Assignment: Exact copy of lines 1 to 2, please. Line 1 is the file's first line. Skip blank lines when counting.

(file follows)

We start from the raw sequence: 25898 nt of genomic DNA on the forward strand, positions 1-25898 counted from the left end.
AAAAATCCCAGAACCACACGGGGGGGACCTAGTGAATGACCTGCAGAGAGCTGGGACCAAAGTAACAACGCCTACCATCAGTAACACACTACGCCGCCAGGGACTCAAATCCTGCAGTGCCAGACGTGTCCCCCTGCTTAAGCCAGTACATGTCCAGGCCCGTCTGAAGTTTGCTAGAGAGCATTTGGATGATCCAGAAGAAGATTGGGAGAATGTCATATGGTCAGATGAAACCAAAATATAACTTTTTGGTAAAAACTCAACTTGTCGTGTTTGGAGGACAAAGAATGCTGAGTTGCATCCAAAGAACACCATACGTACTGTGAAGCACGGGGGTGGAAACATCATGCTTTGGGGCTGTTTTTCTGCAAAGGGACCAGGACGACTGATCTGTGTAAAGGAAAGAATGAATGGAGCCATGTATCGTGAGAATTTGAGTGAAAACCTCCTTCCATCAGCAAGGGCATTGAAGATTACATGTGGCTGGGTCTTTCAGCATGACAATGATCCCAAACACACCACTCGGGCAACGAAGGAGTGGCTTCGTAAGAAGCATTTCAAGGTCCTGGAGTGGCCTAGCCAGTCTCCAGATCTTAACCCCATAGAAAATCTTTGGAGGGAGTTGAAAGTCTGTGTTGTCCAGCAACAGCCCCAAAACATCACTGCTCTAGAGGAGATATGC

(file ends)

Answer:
We start from the raw sequence: 25898 nt of genomic DNA on the forward strand, positions 1-25898 counted from the left end.
AAAAATCCCAGAACCACACGGGGGGGACCTAGTGAATGACCTGCAGAGAGCTGGGACCAAAGTAACAACGCCTACCATCAGTAACACACTACGCCGCCAGGGACTCAAATCCTGCAGTGCCAGACGTGTCCCCCTGCTTAAGCCAGTACATGTCCAGGCCCGTCTGAAGTTTGCTAGAGAGCATTTGGATGATCCAGAAGAAGATTGGGAGAATGTCATATGGTCAGATGAAACCAAAATATAACTTTTTGGTAAAAACTCAACTTGTCGTGTTTGGAGGACAAAGAATGCTGAGTTGCATCCAAAGAACACCATACGTACTGTGAAGCACGGGGGTGGAAACATCATGCTTTGGGGCTGTTTTTCTGCAAAGGGACCAGGACGACTGATCTGTGTAAAGGAAAGAATGAATGGAGCCATGTATCGTGAGAATTTGAGTGAAAACCTCCTTCCATCAGCAAGGGCATTGAAGATTACATGTGGCTGGGTCTTTCAGCATGACAATGATCCCAAACACACCACTCGGGCAACGAAGGAGTGGCTTCGTAAGAAGCATTTCAAGGTCCTGGAGTGGCCTAGCCAGTCTCCAGATCTTAACCCCATAGAAAATCTTTGGAGGGAGTTGAAAGTCTGTGTTGTCCAGCAACAGCCCCAAAACATCACTGCTCTAGAGGAGATATGC